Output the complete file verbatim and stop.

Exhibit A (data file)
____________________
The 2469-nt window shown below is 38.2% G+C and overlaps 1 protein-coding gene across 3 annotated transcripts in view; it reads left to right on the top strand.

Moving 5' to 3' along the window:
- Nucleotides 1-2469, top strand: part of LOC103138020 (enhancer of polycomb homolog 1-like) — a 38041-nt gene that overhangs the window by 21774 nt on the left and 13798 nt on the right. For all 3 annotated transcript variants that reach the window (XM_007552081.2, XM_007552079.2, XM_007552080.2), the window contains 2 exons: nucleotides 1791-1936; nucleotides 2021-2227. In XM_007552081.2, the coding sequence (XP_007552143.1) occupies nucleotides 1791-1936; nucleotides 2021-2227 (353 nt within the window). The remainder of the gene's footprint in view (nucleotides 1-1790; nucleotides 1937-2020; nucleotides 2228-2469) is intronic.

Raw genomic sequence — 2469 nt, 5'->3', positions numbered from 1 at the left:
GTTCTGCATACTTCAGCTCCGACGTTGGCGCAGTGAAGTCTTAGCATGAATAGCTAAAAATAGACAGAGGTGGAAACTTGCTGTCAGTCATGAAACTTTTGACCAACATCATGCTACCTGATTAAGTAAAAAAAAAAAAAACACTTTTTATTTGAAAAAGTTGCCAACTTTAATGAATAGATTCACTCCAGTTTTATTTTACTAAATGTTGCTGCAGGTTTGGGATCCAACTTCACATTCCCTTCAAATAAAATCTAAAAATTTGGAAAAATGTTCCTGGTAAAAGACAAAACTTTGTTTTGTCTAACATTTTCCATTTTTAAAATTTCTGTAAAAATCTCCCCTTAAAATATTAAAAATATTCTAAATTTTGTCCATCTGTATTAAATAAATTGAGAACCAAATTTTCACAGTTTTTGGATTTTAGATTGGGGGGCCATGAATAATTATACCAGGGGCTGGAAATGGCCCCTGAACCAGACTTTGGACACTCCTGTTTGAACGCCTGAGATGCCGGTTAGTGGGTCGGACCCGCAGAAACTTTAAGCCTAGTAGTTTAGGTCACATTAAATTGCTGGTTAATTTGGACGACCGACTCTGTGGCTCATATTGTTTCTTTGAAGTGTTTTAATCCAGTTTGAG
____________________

The 2469-nt window shown below is 38.2% G+C and overlaps 1 protein-coding gene across 3 annotated transcripts in view; it reads left to right on the top strand.

Moving 5' to 3' along the window:
- Nucleotides 1-2469, top strand: part of LOC103138020 (enhancer of polycomb homolog 1-like) — a 38041-nt gene that overhangs the window by 21774 nt on the left and 13798 nt on the right. For all 3 annotated transcript variants that reach the window (XM_007552081.2, XM_007552079.2, XM_007552080.2), the window contains 2 exons: nucleotides 1791-1936; nucleotides 2021-2227. In XM_007552081.2, the coding sequence (XP_007552143.1) occupies nucleotides 1791-1936; nucleotides 2021-2227 (353 nt within the window). The remainder of the gene's footprint in view (nucleotides 1-1790; nucleotides 1937-2020; nucleotides 2228-2469) is intronic.

Raw genomic sequence — 2469 nt, 5'->3', positions numbered from 1 at the left:
GTTCTGCATACTTCAGCTCCGACGTTGGCGCAGTGAAGTCTTAGCATGAATAGCTAAAAATAGACAGAGGTGGAAACTTGCTGTCAGTCATGAAACTTTTGACCAACATCATGCTACCTGATTAAGTAAAAAAAAAAAAAACACTTTTTATTTGAAAAAGTTGCCAACTTTAATGAATAGATTCACTCCAGTTTTATTTTACTAAATGTTGCTGCAGGTTTGGGATCCAACTTCACATTCCCTTCAAATAAAATCTAAAAATTTGGAAAAATGTTCCTGGTAAAAGACAAAACTTTGTTTTGTCTAACATTTTCCATTTTTAAAATTTCTGTAAAAATCTCCCCTTAAAATATTAAAAATATTCTAAATTTTGTCCATCTGTATTAAATAAATTGAGAACCAAATTTTCACAGTTTTTGGATTTTAGATTGGGGGGCCATGAATAATTATACCAGGGGCTGGAAATGGCCCCTGAACCAGACTTTGGACACTCCTGTTTGAACGCCTGAGATGCCGGTTAGTGGGTCGGACCCGCAGAAACTTTAAGCCTAGTAGTTTAGGTCACATTAAATTGCTGGTTAATTTGGACGACCGACTCTGTGGCTCATATTGTTTCTTTGAAGTGTTTTAATCCAGTTTGAG